Sent to arrest an escaped revolutionary, for whom there is a financial reward offered, a policeman finds himself questioning his own values and beliefs as he listens to the persuasive talk and patriotic songs of a man that he at first presumes to be an old ballad singer.
It is this realization that leads him to make the decision to allow the man to escape.
Older than his colleagues, wise in his understanding of the probability that their man will try to escape by boat, our policeman has his eye on the reward and the likelihood of promotion in the start of this play. Encouraging his co-workers to do their duty, he sends them off to put up other Wanted posters, while choosing to stay at the quay alone in wait of the revolutionary.
When his man does indeed turn up he is disguised as a ballad singer and the policeman doesn't realize who he is. Claiming to be in town due to the fact that they are holding the assizes, which gives him the opportunity to make some money, the revolutionary tries to get past the policeman but is refused access. It is at this point that he tells the policeman, while pointing at the poster of the wanted man, that he knows who the revolutionist is.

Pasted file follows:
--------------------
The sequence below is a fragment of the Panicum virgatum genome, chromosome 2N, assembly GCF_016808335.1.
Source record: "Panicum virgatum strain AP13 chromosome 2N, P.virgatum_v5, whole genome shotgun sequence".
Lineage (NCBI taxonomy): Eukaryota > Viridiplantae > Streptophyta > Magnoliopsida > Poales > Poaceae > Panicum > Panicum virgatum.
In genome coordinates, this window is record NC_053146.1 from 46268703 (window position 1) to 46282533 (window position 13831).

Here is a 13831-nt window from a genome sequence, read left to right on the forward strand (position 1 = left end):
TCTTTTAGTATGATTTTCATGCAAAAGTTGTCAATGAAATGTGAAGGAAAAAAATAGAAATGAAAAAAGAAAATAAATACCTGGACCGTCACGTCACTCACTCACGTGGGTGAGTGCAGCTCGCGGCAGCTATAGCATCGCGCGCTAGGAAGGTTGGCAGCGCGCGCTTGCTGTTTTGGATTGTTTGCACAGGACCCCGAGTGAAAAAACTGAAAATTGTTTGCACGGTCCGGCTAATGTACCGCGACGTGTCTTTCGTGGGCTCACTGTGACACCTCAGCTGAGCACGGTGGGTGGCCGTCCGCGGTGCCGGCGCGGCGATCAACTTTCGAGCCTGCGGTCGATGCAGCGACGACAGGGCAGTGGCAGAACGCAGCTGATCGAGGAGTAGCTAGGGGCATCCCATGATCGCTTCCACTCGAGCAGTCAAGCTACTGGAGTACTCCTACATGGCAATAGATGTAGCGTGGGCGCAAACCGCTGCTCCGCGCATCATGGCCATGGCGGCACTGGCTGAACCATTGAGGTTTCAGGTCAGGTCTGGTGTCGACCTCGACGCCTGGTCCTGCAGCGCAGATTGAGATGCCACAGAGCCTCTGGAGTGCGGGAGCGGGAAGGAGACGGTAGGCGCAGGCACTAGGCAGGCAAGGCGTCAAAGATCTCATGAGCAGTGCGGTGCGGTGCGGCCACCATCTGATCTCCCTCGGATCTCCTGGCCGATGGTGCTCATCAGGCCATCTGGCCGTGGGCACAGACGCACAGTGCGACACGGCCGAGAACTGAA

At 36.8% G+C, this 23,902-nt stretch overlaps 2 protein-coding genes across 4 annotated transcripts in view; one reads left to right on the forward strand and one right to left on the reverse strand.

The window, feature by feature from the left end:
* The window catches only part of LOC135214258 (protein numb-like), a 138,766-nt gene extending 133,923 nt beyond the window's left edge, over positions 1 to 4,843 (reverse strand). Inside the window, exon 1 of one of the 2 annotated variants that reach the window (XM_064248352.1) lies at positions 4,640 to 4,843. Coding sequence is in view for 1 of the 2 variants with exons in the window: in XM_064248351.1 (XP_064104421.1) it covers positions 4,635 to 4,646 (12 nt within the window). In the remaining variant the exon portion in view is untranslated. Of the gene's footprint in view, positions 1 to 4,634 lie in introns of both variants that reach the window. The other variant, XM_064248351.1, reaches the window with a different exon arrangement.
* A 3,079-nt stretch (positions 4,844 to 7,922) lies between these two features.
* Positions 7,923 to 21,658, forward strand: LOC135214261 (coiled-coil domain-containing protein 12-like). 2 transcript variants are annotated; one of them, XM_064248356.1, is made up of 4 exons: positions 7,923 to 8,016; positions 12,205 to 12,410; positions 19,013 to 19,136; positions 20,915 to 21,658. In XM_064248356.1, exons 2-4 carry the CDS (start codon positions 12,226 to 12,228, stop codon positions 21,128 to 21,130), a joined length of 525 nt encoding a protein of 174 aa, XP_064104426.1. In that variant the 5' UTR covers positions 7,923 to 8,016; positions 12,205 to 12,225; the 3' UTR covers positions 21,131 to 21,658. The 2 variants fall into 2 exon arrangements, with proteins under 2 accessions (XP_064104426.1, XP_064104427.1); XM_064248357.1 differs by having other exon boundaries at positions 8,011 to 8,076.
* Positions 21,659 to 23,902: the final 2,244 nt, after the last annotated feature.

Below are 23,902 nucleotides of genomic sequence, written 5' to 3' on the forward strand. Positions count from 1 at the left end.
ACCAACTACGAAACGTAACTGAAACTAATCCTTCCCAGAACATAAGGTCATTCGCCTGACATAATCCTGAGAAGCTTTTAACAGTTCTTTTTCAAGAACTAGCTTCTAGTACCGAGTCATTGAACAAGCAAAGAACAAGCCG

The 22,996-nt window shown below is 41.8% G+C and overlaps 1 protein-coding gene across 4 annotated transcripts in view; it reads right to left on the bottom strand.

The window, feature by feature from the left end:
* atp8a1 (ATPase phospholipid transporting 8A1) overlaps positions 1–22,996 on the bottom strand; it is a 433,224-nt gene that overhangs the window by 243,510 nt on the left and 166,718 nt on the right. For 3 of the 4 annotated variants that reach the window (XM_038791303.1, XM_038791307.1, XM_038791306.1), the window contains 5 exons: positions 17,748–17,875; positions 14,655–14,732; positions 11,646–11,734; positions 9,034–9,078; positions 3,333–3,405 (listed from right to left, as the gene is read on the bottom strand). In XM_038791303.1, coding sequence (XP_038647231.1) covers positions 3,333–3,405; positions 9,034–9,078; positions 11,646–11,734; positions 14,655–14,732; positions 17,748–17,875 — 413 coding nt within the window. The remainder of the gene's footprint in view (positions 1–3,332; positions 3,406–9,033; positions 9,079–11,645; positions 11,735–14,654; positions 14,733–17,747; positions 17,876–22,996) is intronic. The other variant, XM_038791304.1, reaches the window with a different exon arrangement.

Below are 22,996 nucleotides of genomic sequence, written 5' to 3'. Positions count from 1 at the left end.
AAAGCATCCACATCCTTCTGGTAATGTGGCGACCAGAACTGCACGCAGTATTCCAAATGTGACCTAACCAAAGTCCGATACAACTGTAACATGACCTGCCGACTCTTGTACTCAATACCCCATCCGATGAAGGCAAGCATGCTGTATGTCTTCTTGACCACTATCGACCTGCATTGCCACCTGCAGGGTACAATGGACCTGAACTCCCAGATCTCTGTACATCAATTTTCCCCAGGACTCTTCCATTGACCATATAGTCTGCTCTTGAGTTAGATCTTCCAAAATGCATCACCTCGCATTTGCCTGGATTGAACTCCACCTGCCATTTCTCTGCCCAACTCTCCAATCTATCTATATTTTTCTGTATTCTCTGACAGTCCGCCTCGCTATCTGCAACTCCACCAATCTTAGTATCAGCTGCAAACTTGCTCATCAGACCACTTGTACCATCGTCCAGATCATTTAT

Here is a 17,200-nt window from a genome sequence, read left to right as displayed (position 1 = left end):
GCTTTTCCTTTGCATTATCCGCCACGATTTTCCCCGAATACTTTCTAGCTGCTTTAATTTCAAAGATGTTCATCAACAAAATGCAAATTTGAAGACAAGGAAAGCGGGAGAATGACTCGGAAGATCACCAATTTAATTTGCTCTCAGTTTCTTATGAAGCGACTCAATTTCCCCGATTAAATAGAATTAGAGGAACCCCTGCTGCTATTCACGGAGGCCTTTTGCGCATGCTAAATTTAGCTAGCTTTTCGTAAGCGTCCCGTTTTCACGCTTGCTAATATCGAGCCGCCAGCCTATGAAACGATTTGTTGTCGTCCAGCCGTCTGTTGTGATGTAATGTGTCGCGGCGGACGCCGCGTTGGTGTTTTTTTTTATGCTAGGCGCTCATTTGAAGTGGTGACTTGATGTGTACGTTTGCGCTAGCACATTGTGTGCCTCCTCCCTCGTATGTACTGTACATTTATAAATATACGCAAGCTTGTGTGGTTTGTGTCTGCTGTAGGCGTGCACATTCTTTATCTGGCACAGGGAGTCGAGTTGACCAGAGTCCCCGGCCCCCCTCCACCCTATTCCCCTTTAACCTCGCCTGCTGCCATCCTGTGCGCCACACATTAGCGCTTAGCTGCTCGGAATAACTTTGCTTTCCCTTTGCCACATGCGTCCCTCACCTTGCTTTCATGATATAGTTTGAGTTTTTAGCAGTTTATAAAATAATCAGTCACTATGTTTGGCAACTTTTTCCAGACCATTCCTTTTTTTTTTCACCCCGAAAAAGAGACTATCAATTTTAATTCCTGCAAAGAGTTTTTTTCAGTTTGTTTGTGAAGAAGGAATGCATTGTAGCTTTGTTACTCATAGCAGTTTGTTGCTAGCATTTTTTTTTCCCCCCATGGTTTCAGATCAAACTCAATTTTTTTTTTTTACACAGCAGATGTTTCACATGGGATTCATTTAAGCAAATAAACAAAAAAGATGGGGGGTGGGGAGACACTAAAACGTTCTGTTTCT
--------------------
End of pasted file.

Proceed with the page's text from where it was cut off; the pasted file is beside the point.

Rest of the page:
Fear is the first factor that the man uses to enforce his plan to get past the policeman, which persuades the policeman to allow him to stay. "There's not a weapon he doesn't know the use of," he says, "and as to strength, his muscles are as hard as that board." ('The Rising Moon', p. 907). And the second is complicity.
And, as they sit together, back-to-back, while smoking their ...